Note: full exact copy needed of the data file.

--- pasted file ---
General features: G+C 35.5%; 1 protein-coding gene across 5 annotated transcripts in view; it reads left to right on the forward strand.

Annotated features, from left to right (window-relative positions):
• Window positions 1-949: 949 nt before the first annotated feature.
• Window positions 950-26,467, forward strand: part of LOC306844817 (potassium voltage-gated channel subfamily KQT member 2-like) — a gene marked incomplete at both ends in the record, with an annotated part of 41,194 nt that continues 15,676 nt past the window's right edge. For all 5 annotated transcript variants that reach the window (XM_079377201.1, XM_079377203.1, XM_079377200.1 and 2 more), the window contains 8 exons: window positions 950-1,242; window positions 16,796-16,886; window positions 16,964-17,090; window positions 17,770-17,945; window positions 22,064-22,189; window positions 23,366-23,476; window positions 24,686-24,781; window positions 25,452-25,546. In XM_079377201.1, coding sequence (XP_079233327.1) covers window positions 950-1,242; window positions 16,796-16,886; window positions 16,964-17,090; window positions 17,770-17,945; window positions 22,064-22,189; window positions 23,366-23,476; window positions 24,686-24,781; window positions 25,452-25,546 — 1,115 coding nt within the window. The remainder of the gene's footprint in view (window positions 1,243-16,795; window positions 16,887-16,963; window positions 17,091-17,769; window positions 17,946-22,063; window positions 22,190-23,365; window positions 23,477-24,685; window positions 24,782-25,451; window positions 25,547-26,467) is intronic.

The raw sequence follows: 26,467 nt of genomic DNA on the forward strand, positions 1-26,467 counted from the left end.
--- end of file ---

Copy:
General features: G+C 35.5%; 1 protein-coding gene across 5 annotated transcripts in view; it reads left to right on the forward strand.

Annotated features, from left to right (window-relative positions):
• Window positions 1-949: 949 nt before the first annotated feature.
• Window positions 950-26,467, forward strand: part of LOC306844817 (potassium voltage-gated channel subfamily KQT member 2-like) — a gene marked incomplete at both ends in the record, with an annotated part of 41,194 nt that continues 15,676 nt past the window's right edge. For all 5 annotated transcript variants that reach the window (XM_079377201.1, XM_079377203.1, XM_079377200.1 and 2 more), the window contains 8 exons: window positions 950-1,242; window positions 16,796-16,886; window positions 16,964-17,090; window positions 17,770-17,945; window positions 22,064-22,189; window positions 23,366-23,476; window positions 24,686-24,781; window positions 25,452-25,546. In XM_079377201.1, coding sequence (XP_079233327.1) covers window positions 950-1,242; window positions 16,796-16,886; window positions 16,964-17,090; window positions 17,770-17,945; window positions 22,064-22,189; window positions 23,366-23,476; window positions 24,686-24,781; window positions 25,452-25,546 — 1,115 coding nt within the window. The remainder of the gene's footprint in view (window positions 1,243-16,795; window positions 16,887-16,963; window positions 17,091-17,769; window positions 17,946-22,063; window positions 22,190-23,365; window positions 23,477-24,685; window positions 24,782-25,451; window positions 25,547-26,467) is intronic.

The raw sequence follows: 26,467 nt of genomic DNA on the forward strand, positions 1-26,467 counted from the left end.